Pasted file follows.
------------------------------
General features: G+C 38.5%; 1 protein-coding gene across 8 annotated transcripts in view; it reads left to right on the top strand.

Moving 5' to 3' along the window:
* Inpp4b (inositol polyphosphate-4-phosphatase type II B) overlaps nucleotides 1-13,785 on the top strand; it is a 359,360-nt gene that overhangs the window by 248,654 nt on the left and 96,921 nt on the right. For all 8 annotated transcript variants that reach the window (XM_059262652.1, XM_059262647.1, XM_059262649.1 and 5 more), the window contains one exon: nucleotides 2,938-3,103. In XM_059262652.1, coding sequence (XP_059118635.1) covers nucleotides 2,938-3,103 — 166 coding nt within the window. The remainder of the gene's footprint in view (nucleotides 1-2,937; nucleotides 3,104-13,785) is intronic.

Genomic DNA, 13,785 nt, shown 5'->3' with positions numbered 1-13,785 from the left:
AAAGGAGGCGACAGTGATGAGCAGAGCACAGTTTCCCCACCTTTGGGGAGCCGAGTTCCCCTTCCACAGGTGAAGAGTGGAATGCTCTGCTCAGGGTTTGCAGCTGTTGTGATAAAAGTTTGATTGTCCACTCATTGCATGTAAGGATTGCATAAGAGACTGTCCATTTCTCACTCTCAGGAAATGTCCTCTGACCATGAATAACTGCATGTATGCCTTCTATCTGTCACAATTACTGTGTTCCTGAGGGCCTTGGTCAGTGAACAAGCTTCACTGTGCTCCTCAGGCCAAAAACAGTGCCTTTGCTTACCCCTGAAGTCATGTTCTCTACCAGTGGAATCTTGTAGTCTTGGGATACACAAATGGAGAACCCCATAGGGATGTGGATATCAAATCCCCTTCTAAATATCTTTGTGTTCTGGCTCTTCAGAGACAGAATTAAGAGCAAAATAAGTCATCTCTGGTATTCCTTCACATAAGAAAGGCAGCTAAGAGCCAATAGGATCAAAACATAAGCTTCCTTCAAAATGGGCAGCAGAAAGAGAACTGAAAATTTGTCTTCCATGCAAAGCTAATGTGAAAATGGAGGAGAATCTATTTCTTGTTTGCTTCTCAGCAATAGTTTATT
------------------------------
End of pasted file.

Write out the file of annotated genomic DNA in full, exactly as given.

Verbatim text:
General features: G+C 38.5%; 1 protein-coding gene across 8 annotated transcripts in view; it reads left to right on the top strand.

Moving 5' to 3' along the window:
* Inpp4b (inositol polyphosphate-4-phosphatase type II B) overlaps nucleotides 1-13,785 on the top strand; it is a 359,360-nt gene that overhangs the window by 248,654 nt on the left and 96,921 nt on the right. For all 8 annotated transcript variants that reach the window (XM_059262652.1, XM_059262647.1, XM_059262649.1 and 5 more), the window contains one exon: nucleotides 2,938-3,103. In XM_059262652.1, coding sequence (XP_059118635.1) covers nucleotides 2,938-3,103 — 166 coding nt within the window. The remainder of the gene's footprint in view (nucleotides 1-2,937; nucleotides 3,104-13,785) is intronic.

Genomic DNA, 13,785 nt, shown 5'->3' with positions numbered 1-13,785 from the left:
AAAGGAGGCGACAGTGATGAGCAGAGCACAGTTTCCCCACCTTTGGGGAGCCGAGTTCCCCTTCCACAGGTGAAGAGTGGAATGCTCTGCTCAGGGTTTGCAGCTGTTGTGATAAAAGTTTGATTGTCCACTCATTGCATGTAAGGATTGCATAAGAGACTGTCCATTTCTCACTCTCAGGAAATGTCCTCTGACCATGAATAACTGCATGTATGCCTTCTATCTGTCACAATTACTGTGTTCCTGAGGGCCTTGGTCAGTGAACAAGCTTCACTGTGCTCCTCAGGCCAAAAACAGTGCCTTTGCTTACCCCTGAAGTCATGTTCTCTACCAGTGGAATCTTGTAGTCTTGGGATACACAAATGGAGAACCCCATAGGGATGTGGATATCAAATCCCCTTCTAAATATCTTTGTGTTCTGGCTCTTCAGAGACAGAATTAAGAGCAAAATAAGTCATCTCTGGTATTCCTTCACATAAGAAAGGCAGCTAAGAGCCAATAGGATCAAAACATAAGCTTCCTTCAAAATGGGCAGCAGAAAGAGAACTGAAAATTTGTCTTCCATGCAAAGCTAATGTGAAAATGGAGGAGAATCTATTTCTTGTTTGCTTCTCAGCAATAGTTTATT